Thermodynamics is mainly based on a set of four laws that are universally valid when applied to systems that fall within the constraints implicit in each.
The first principle that was established was the second law of thermodynamics, as formulated by Sadi Carnot in 1824. The 1860 already established two "principles" of thermodynamics with the works of Rudolf Clausius and William Thomson, Lord Kelvin. Over time, these principles have become "laws." In 1873, for example, Willard Gibbs claimed that there were two absolute laws of thermodynamics in his graphical methods in fluid thermodynamics. Currently a total of four laws are enunciated. In the last 80 years, some authors have suggested other laws, but none of them was accepted unanimously.
In the various theoretical descriptions of thermodynamics, these laws can be expressed in apparently different forms, but the most outstanding formulations are the following:
- The zero principle of thermodynamics has different contents, in different authors and in different contexts; that is, it can refer to one or other of the following two aspects of the equilibrium states of a thermodynamic system: establishing thermodynamic equilibrium, or transitivity of thermal equilibrium.
- The first principle of thermodynamics establishes the equivalence between mechanical work and the amount of heat as forms of energy exchange between a system and the surrounding world. One of its consequences is the existence of a state function called internal energy.
- The second law of thermodynamics is compatible with a primary form, the incapability of thermal machines that received a little heat from a source to produce equivalent mechanical work. One of its consequences is the existence of a state function called entropy.
- The third principle of thermodynamics states that when the temperature tends to absolute zero, the entropy of any system tends to zero. It is not the result of the direct abstraction of the experimental facts, but the extension of the consequences of the preceding principles.
Zero law of thermodynamics
The thermodynamic equilibrium of a system is defined as the condition of the system in which the empirical variables used to define a state of the system (pressure, volume, electric field, polarization, magnetization, linear tension, surface tension, among others) have arrived at a point of equilibrium and therefore do not vary over time, ie they are not dependent on time. These empirical (experimental) variables of a system are known as thermodynamic coordinates of the system.
This principle is called thermodynamic equilibrium. If two systems A and B are in thermodynamic equilibrium, and B is in thermodynamic equilibrium with a third C system, then A and C are in thermodynamic equilibrium. This principle is fundamental, despite being widely accepted; it was not formulated formally until after the other three laws had been enunciated. Hence, it receives position 0.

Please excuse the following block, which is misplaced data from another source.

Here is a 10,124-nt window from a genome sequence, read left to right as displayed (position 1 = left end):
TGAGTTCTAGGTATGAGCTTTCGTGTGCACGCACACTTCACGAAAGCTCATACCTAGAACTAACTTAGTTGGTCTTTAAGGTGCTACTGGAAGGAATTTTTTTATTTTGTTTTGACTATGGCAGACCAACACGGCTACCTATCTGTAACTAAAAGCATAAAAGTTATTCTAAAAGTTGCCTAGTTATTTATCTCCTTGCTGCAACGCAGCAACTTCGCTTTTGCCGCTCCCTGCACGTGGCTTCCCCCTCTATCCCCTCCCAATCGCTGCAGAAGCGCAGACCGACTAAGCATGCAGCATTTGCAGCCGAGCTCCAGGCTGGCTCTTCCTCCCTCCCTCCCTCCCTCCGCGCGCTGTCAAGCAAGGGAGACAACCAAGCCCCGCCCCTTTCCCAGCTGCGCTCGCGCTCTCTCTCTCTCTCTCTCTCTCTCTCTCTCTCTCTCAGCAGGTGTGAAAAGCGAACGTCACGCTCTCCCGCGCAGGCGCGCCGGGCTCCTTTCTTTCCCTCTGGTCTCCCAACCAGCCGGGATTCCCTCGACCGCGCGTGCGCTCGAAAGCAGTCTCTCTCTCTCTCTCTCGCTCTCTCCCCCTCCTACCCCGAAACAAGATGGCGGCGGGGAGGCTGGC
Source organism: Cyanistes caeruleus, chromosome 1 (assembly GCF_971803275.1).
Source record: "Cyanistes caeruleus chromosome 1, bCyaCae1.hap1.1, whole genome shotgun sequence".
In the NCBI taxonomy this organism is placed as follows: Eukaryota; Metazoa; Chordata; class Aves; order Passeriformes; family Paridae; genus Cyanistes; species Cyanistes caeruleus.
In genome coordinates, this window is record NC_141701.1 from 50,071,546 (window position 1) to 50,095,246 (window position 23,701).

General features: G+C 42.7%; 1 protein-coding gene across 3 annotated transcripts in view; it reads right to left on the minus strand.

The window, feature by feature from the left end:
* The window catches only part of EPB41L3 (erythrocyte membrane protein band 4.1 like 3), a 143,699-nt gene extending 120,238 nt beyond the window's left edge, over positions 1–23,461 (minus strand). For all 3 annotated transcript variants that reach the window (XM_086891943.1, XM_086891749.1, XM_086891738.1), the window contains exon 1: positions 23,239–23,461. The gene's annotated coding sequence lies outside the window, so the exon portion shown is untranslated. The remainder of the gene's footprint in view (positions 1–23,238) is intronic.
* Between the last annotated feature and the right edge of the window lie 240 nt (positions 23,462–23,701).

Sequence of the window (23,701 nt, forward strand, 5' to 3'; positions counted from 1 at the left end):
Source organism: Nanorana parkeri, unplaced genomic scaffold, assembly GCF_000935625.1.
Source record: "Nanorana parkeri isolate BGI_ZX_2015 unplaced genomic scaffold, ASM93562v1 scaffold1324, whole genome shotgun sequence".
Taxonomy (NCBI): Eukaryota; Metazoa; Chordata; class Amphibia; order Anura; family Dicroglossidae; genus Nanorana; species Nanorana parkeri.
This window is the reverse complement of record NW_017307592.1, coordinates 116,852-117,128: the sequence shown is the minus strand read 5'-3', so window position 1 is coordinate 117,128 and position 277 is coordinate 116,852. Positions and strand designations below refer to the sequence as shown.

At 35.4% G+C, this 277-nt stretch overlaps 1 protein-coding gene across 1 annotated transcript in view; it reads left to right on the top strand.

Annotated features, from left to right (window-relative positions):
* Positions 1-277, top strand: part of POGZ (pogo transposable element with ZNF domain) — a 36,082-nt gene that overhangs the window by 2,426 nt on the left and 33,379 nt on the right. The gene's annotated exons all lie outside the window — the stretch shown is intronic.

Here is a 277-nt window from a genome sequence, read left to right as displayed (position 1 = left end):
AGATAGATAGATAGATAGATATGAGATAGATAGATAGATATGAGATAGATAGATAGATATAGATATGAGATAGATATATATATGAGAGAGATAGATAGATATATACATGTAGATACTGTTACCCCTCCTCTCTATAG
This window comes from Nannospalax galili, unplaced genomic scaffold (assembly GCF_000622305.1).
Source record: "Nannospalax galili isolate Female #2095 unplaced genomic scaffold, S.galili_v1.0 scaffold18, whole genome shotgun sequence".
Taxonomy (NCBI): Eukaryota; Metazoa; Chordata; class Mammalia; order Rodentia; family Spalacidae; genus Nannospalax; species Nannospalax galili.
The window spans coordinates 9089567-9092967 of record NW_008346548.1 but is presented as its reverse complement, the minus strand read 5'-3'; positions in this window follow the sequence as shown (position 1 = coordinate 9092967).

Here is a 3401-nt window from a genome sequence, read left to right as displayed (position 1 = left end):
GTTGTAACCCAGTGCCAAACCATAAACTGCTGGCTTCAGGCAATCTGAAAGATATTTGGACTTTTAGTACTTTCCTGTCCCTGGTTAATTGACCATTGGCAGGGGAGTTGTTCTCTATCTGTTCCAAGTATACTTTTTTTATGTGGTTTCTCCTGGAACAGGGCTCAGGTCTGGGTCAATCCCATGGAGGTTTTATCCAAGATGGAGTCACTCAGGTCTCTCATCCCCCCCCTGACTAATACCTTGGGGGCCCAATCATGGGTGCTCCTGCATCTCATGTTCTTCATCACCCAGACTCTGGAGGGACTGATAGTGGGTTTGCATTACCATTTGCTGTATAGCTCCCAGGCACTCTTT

First law of thermodynamics
The first law of thermodynamics is also known as the principle of conservation of energy for thermodynamics. This thermodynamic law states that, if work is done on a system or it exchanges heat with another, the internal energy of the system will change.
Seen in another way, this law allows to define heat as the necessary energy that the system must exchange to compensate for the differences between work and internal energy. It was proposed by Antoine Lavoisier.
Second law of thermodynamics
The second law of thermodynamics regulates the direction in which thermodynamic processes have to be carried out and, therefore, the impossibility of occurring in the opposite direction. It also establishes, in some cases, the impossibility of completely converting all energy from one type to another without losses. In this way, the second law imposes restrictions for energy transfers that hypothetically could be carried out taking into account only the first principle of thermodynamics.
This law allows us to define a physical quantity called entropy such that, for an isolated system, that is, it does not exchange matter or energy with its environment, the change in entropy must always be greater than or equal to zero and only equal to zero if the process is reversible.
Third law of thermodynamics
The third of the laws of thermodynamics, proposed by Walther Nernst, states that it is impossible to reach a temperature equal to absolute zero by a finite number of physical processes. The third principle of thermodynamics can also be formulated as that as a given system approaches absolute zero, its entropy tends to a specific constant value.
The entropy of pure crystalline solids can be considered with the value of zero at temperatures equal to absolute zero. It is not a notion required by classical thermodynamics, so it is probably inappropriate to speak of "law".